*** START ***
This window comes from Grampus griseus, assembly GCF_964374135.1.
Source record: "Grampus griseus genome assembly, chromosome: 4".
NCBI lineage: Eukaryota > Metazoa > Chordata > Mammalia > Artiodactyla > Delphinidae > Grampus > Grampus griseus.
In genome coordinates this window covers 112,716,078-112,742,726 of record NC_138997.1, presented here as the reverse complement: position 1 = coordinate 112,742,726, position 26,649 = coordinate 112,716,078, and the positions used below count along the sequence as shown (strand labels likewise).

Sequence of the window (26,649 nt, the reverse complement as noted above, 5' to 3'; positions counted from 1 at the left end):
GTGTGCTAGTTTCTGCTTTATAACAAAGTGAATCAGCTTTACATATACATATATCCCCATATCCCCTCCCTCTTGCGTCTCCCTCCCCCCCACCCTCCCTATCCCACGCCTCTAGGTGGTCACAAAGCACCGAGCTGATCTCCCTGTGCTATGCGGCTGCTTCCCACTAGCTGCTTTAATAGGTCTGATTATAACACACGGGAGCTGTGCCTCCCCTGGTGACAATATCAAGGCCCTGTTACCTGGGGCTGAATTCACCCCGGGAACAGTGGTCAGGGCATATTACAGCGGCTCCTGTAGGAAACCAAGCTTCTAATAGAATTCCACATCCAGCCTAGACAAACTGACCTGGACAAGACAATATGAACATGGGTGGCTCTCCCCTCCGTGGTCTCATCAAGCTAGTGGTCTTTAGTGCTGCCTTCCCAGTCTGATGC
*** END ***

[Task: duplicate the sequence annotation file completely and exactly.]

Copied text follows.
This window comes from Grampus griseus, assembly GCF_964374135.1.
Source record: "Grampus griseus genome assembly, chromosome: 4".
NCBI lineage: Eukaryota > Metazoa > Chordata > Mammalia > Artiodactyla > Delphinidae > Grampus > Grampus griseus.
In genome coordinates this window covers 112,716,078-112,742,726 of record NC_138997.1, presented here as the reverse complement: position 1 = coordinate 112,742,726, position 26,649 = coordinate 112,716,078, and the positions used below count along the sequence as shown (strand labels likewise).

Sequence of the window (26,649 nt, the reverse complement as noted above, 5' to 3'; positions counted from 1 at the left end):
GTGTGCTAGTTTCTGCTTTATAACAAAGTGAATCAGCTTTACATATACATATATCCCCATATCCCCTCCCTCTTGCGTCTCCCTCCCCCCCACCCTCCCTATCCCACGCCTCTAGGTGGTCACAAAGCACCGAGCTGATCTCCCTGTGCTATGCGGCTGCTTCCCACTAGCTGCTTTAATAGGTCTGATTATAACACACGGGAGCTGTGCCTCCCCTGGTGACAATATCAAGGCCCTGTTACCTGGGGCTGAATTCACCCCGGGAACAGTGGTCAGGGCATATTACAGCGGCTCCTGTAGGAAACCAAGCTTCTAATAGAATTCCACATCCAGCCTAGACAAACTGACCTGGACAAGACAATATGAACATGGGTGGCTCTCCCCTCCGTGGTCTCATCAAGCTAGTGGTCTTTAGTGCTGCCTTCCCAGTCTGATGC